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George Hickman, A Legendary Husky

Mr. Hickman passed away the morning of August, 20th, so we’ve decided to run a profile we put together on him now, to celebrate the life of one of The University of Washington and the city of Seattle’s greatest treasures.

Via Wiki Commons, Library of Congress.
Via Wiki Commons, Library of Congress.

Mr. George Hickman passed away the morning of August, 20th, so we've decided to run a profile we had put together on him now, which was originally published at, to celebrate the life of one of The University of Washington and the city of Seattle's greatest treasures.

For George Hickman, life has always been better high above the ground.

Whether it was flying with the Tuskegee Airmen in World War II or serving in his current role as press-box staff during UW football games, Hickman has always achieved lofty heights, both in his professional and personal lives.

Hickman, who moved to Seattle in 1955 to work as a manager at Boeing, knows more about old Husky Stadium than anyone you'll ever meet. He's been there for nearly every memorable moment and has been a fixture at Husky football games since he bought his first pair of season tickets in 1962.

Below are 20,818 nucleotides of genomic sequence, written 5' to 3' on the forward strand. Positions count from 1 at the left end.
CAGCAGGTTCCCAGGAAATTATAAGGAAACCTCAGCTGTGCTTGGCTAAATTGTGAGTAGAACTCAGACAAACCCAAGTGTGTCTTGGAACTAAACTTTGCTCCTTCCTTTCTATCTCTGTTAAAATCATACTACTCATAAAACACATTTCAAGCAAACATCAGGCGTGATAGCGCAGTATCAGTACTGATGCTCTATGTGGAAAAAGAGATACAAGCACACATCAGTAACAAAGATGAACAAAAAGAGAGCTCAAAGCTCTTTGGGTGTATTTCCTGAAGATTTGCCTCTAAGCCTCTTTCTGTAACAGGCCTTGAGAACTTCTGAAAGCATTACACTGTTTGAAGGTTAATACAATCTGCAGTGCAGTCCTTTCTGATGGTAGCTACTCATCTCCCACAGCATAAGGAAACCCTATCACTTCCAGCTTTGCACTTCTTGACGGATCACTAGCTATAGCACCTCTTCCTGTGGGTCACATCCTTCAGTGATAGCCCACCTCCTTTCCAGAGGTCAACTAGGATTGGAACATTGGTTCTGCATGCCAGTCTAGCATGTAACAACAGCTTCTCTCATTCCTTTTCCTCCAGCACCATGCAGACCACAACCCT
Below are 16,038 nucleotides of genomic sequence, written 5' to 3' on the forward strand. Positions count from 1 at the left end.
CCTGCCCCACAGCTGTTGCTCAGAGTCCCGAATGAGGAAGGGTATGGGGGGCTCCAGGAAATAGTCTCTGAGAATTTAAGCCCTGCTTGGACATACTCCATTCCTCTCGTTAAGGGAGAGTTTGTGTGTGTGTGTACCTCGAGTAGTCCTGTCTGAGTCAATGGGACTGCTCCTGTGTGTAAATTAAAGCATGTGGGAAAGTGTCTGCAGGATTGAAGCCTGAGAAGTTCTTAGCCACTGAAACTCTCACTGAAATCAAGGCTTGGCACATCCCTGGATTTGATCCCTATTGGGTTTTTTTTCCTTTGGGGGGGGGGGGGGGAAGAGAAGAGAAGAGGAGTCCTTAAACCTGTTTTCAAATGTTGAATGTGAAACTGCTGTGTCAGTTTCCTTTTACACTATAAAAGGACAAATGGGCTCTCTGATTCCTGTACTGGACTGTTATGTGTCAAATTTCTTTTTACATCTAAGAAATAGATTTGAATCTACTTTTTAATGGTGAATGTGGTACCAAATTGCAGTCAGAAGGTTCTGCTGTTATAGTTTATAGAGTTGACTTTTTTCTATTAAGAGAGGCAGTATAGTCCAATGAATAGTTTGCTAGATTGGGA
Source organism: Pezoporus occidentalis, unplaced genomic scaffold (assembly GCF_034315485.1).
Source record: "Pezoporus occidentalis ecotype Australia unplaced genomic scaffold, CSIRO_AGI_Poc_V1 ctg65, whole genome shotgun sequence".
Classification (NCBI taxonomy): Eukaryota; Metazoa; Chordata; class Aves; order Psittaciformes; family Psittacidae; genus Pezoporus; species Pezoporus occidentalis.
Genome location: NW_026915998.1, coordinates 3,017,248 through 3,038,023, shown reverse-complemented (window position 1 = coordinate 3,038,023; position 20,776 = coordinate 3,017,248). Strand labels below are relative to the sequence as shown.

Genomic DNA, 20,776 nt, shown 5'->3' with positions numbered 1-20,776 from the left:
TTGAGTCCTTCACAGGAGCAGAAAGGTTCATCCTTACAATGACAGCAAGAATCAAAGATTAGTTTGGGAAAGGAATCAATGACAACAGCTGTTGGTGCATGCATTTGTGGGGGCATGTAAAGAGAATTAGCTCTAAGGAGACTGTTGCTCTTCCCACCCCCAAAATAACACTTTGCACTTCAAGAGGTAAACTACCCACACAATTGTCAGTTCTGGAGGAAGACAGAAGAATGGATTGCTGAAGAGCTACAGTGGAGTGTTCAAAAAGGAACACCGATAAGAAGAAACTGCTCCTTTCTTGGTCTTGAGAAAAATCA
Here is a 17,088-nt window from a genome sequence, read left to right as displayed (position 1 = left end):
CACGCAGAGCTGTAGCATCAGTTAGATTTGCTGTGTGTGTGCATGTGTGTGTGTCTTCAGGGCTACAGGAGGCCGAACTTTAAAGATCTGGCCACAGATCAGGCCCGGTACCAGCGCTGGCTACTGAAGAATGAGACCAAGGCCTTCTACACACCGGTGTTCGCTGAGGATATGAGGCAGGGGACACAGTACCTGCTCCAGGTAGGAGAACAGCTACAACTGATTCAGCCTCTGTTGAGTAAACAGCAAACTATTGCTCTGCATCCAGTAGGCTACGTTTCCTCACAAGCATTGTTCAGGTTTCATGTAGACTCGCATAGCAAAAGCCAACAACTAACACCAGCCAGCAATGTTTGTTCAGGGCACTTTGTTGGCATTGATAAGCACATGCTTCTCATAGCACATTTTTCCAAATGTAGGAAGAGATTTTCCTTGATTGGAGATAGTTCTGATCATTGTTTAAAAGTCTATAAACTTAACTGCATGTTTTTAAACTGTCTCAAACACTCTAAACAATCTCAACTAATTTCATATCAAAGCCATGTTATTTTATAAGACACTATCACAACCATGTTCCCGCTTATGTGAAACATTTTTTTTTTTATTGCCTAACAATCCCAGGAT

"I thought I was going to get real high-end seats," Hickman said. "But I was tunnel three, row F in the west end. With my binoculars and telephoto lens I saw all the yardage lines from zero in the west to zero in the east."

Rather than wait for his seats to gradually get better, Hickman noticed that many of the men working the games as ushers and ticket takers were his coworkers at Boeing.

In 1965, Hickman joined their ranks. As a ticket-taker on the North side, Hickman worked the student section. This meant occasionally chasing down students who would throw their coats over what was then a barbed-wire fence in an attempt to sneak into the games.

Other times, it meant dealing with students who were taking part in some of the more psychedelic aspects of the '60s. Often the kids would be passed out on the ground near the stadium.

"You didn't know if they were ill or whatever, so I had to go down with a guard and sometimes we'd have a stretcher to put them in," Hickman said. "But then you'd get down there and find out there was nothing wrong with them, they were just knocked out."

Of course, dealing with a few stoned students was a small challenge for a man who'd signed up to fight the Germans in 1943. Especially for someone who'd joined the Tuskegee Airmen, the first African-American aviators in the United States military.

It was a tough assignment, not only breaking the color barrier but entrusting his life to a machine that was a relatively new contraption to most of the world.

But it wasn't new to Hickman.

"As a kid I started loving airplanes," Hickman explained. "I'd look up there and wish that an airplane would come down so I could play with it. I was 4 years old and just fascinated by them."

So fascinated by them that he saved up all his Kellogg's coupons and sent in for a tiny model airplane that he built with his father in his hometown of St. Louis.

Hickman never got to play with his model, however. Shortly after it was built, Hickman's mother, weary from a long day and carrying groceries, sat down on the tiny model, squashing it.